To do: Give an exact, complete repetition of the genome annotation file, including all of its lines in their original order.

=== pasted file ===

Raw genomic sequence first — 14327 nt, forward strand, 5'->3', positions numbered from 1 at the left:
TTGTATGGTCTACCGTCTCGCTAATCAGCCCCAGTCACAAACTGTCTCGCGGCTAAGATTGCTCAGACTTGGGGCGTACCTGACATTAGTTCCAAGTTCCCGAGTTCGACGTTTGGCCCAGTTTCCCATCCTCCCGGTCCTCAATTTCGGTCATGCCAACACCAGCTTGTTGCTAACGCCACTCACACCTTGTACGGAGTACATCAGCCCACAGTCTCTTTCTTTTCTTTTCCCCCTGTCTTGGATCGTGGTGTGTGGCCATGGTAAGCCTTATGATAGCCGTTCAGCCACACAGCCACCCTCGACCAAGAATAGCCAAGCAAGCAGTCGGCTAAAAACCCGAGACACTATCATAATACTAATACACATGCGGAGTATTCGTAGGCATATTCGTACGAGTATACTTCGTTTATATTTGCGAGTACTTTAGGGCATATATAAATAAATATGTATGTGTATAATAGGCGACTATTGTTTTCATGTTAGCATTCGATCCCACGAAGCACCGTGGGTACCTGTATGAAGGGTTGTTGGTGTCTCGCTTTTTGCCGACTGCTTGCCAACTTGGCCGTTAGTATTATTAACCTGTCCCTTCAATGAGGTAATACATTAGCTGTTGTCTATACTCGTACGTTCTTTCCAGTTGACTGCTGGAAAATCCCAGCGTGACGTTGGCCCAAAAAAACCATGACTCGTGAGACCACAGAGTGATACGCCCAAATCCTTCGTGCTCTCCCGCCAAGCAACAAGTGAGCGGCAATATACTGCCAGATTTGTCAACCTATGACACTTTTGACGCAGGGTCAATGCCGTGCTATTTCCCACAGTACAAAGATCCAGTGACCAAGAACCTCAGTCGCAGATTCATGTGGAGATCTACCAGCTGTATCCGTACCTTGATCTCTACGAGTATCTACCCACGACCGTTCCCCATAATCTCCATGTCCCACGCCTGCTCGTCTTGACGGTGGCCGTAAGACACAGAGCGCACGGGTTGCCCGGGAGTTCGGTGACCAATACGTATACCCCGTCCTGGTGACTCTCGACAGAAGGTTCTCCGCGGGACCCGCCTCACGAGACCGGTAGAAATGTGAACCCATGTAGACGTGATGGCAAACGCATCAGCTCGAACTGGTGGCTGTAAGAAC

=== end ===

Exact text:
Raw genomic sequence first — 14327 nt, forward strand, 5'->3', positions numbered from 1 at the left:
TTGTATGGTCTACCGTCTCGCTAATCAGCCCCAGTCACAAACTGTCTCGCGGCTAAGATTGCTCAGACTTGGGGCGTACCTGACATTAGTTCCAAGTTCCCGAGTTCGACGTTTGGCCCAGTTTCCCATCCTCCCGGTCCTCAATTTCGGTCATGCCAACACCAGCTTGTTGCTAACGCCACTCACACCTTGTACGGAGTACATCAGCCCACAGTCTCTTTCTTTTCTTTTCCCCCTGTCTTGGATCGTGGTGTGTGGCCATGGTAAGCCTTATGATAGCCGTTCAGCCACACAGCCACCCTCGACCAAGAATAGCCAAGCAAGCAGTCGGCTAAAAACCCGAGACACTATCATAATACTAATACACATGCGGAGTATTCGTAGGCATATTCGTACGAGTATACTTCGTTTATATTTGCGAGTACTTTAGGGCATATATAAATAAATATGTATGTGTATAATAGGCGACTATTGTTTTCATGTTAGCATTCGATCCCACGAAGCACCGTGGGTACCTGTATGAAGGGTTGTTGGTGTCTCGCTTTTTGCCGACTGCTTGCCAACTTGGCCGTTAGTATTATTAACCTGTCCCTTCAATGAGGTAATACATTAGCTGTTGTCTATACTCGTACGTTCTTTCCAGTTGACTGCTGGAAAATCCCAGCGTGACGTTGGCCCAAAAAAACCATGACTCGTGAGACCACAGAGTGATACGCCCAAATCCTTCGTGCTCTCCCGCCAAGCAACAAGTGAGCGGCAATATACTGCCAGATTTGTCAACCTATGACACTTTTGACGCAGGGTCAATGCCGTGCTATTTCCCACAGTACAAAGATCCAGTGACCAAGAACCTCAGTCGCAGATTCATGTGGAGATCTACCAGCTGTATCCGTACCTTGATCTCTACGAGTATCTACCCACGACCGTTCCCCATAATCTCCATGTCCCACGCCTGCTCGTCTTGACGGTGGCCGTAAGACACAGAGCGCACGGGTTGCCCGGGAGTTCGGTGACCAATACGTATACCCCGTCCTGGTGACTCTCGACAGAAGGTTCTCCGCGGGACCCGCCTCACGAGACCGGTAGAAATGTGAACCCATGTAGACGTGATGGCAAACGCATCAGCTCGAACTGGTGGCTGTAAGAAC